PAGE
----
Computerised video keratography has recently been employed to confirm the diagnosis of keratoconus. Rabinowitz suggested that the diagnosis can be made on the basis of observation of the following.2,3,9

  • Keratometry values higher than 47.20D (Corneal Curvature).
  • Steepening of the inferior cornea compared to the superior cornea of more than 1.2D (Corneal slope or Eccentricity).
  • Skewing of the radial axis of astigmatism by greater than 21¡ (Corneal Shape)
  • Increased area of corneal power surrounded by concentric areas of decreasing power. (Corneal Regularity)

He reported a 98% Sensitivity and 99.5% Specificity in diagnosis when using the above system to evaluate the topography maps. (Fig. 4)

According to Mc Mahon the most common ocular signs were:2,6 Fleischer's ring found in 98% of patients.
Vogt striae found in 60% of patients.
Corneal scarring found in 52% of patients.


  • Deteriorating monocular acuity.
  • Frequent changes in refraction.
  • Monocular diplopia or ghosting.
  • Squinting or pressure on the globe improves acuity.
  • High myopia and astigmatism with poor best corrected vision.
  • Glare at night

The triad of classical histo-pathology features found in keratoconus include, thinning of the corneal stroma, breaks in Bowman's layer, and deposition of iron in the epithelium. However, every layer and tissue of the cornea can be involved depending on the stage of the disease.

Features noted in the epithelium include degeneration of the basal cells, breaks accompanied by down growth of epithelium into Bowman's layer and accumulation of Ferritin (Fleisher's ring) and other particles within and between basal epithelial cells at the base of the cone.2,3,7

Features noted in Bowman's layer and the epithelial basement membrane include fragmentation and fibrillation (underlying normal stromal collagen fills breaks) in the area of the cone, interruptions of Bowman's layer are common, and activated keratocytes and scar tissue can be found in these areas.2,3,7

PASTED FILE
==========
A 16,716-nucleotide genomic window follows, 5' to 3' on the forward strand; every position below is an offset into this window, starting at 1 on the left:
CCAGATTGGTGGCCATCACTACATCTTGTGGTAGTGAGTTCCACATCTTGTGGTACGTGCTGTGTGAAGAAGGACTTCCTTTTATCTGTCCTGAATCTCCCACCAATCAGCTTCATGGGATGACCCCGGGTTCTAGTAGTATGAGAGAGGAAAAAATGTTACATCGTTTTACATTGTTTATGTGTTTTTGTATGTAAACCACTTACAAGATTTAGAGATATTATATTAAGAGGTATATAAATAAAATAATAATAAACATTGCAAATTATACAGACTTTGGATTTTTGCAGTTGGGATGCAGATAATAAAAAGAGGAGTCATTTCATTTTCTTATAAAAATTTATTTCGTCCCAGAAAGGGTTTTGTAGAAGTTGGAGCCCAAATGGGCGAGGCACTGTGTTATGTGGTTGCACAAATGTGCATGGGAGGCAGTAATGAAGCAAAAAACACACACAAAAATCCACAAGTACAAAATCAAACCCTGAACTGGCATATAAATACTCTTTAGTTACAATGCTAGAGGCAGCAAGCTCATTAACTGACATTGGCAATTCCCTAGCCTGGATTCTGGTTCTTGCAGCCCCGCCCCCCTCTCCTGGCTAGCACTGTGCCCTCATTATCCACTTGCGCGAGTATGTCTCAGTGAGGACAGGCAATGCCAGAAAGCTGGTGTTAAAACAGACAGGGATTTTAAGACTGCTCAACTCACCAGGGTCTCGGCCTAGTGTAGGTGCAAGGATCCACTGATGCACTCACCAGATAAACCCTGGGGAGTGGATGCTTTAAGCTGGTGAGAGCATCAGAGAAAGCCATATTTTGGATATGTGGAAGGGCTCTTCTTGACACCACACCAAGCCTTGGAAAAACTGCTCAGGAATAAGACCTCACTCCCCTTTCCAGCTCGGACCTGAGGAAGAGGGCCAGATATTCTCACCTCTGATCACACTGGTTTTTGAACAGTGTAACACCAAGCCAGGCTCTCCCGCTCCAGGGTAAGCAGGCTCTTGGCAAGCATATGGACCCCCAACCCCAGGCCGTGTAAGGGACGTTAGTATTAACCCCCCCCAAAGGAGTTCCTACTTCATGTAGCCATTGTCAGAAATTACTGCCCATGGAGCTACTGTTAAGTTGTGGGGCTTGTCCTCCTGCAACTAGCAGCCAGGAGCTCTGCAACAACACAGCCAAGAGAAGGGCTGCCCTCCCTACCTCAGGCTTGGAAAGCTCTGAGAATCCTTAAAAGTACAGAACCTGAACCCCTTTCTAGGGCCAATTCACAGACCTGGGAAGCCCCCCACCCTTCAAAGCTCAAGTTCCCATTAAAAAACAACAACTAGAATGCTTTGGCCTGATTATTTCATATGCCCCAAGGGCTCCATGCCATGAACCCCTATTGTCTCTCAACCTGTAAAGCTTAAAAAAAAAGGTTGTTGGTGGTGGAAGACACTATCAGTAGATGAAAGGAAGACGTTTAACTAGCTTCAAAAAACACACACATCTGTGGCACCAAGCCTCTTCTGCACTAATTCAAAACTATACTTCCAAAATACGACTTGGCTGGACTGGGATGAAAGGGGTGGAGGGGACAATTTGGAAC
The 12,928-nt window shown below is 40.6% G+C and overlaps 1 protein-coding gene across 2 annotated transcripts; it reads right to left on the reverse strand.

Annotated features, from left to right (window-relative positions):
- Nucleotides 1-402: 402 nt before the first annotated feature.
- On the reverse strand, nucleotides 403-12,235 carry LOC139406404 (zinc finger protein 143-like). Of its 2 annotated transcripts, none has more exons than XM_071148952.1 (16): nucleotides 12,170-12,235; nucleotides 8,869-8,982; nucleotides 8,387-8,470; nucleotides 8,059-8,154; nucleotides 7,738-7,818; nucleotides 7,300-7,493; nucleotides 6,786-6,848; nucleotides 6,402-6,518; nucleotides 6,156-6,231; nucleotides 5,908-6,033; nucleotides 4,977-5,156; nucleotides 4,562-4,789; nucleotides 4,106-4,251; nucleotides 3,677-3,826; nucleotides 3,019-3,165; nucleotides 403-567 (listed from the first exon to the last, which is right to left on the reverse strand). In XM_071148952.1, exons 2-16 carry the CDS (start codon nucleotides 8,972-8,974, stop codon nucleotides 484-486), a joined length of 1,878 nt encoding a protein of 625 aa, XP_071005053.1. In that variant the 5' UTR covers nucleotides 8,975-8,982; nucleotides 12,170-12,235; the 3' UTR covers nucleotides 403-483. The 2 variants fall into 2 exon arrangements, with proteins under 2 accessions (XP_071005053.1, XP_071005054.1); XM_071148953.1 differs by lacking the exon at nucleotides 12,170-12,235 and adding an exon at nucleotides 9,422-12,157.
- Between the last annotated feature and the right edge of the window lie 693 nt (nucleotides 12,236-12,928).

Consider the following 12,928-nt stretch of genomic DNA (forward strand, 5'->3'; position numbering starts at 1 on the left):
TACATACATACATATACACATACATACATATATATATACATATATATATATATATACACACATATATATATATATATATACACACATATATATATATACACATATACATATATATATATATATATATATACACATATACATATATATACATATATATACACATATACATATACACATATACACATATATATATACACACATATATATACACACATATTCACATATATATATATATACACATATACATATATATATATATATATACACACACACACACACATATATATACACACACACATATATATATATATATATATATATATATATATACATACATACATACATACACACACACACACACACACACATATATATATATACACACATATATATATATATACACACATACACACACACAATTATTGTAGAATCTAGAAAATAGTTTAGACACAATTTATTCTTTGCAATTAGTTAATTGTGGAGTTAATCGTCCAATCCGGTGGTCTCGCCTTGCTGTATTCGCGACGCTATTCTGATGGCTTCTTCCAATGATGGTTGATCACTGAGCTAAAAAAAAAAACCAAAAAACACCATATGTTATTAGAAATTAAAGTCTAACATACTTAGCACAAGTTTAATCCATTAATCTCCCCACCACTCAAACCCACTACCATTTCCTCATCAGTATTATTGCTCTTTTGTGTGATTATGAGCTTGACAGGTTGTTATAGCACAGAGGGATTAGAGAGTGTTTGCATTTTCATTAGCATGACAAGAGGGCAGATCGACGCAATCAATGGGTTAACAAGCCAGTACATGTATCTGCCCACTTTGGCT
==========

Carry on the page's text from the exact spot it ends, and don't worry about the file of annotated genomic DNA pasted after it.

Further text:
Features noted in the stroma are compaction and loss of arrangement of fibrils in the anterior stroma, decrease in the number of collagen lamellae, and the presence of normal and degenerating fibroblasts and keratocytes. However, the hexagonal arrangement of the fibrils is not changed, and the interfibrillary distance does not increase to the point that clarity is lost.2,3,7

Descemet's membrane is rarely affected except for breaks seen in acute hydrops.2,3,7

The endothelium is usually normal, although some abnormalities have been reported including; intracellular dark structures, pleomorphism, and elongation of the cells with their long axis toward the cone.2

In some patients with keratoconus, acute rupture of Descemet's membrane may occur resulting in an over hydration of the cornea and an accumulation of vacuoles of fluid in the stroma. The overlaying epithelium may become edematous and occasionally fluid may leak through the epithelium. (Fig. 5) The ruptured Descemet's membrane curls in upon itself and over time the endothelial cells spread over the posterior stromal defect to lay down a new Descemet's membrane recompensating the cornea, 3 - 4 months after the acute event. Subsequent to this the corneal steepness may reduce.7

The patient will experience pain, foreign body sensation, hyperemia and sudden vision loss which will resolve spontaneously. Acute hydrops is self limiting, but can be treated initially with cycloplegics, steroids, or non steroidal anti inflammatory agents, 5% sodium chloride and in rare instances with bandage contact lenses.

Keratoconus can be classified in three ways:
1.Cone type and position.

a. Central or nipple type cone located centrally. (Fig. 6)